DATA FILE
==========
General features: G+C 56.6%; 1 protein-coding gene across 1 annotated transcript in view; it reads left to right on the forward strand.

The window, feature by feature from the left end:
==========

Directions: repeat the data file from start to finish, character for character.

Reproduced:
General features: G+C 56.6%; 1 protein-coding gene across 1 annotated transcript in view; it reads left to right on the forward strand.

The window, feature by feature from the left end: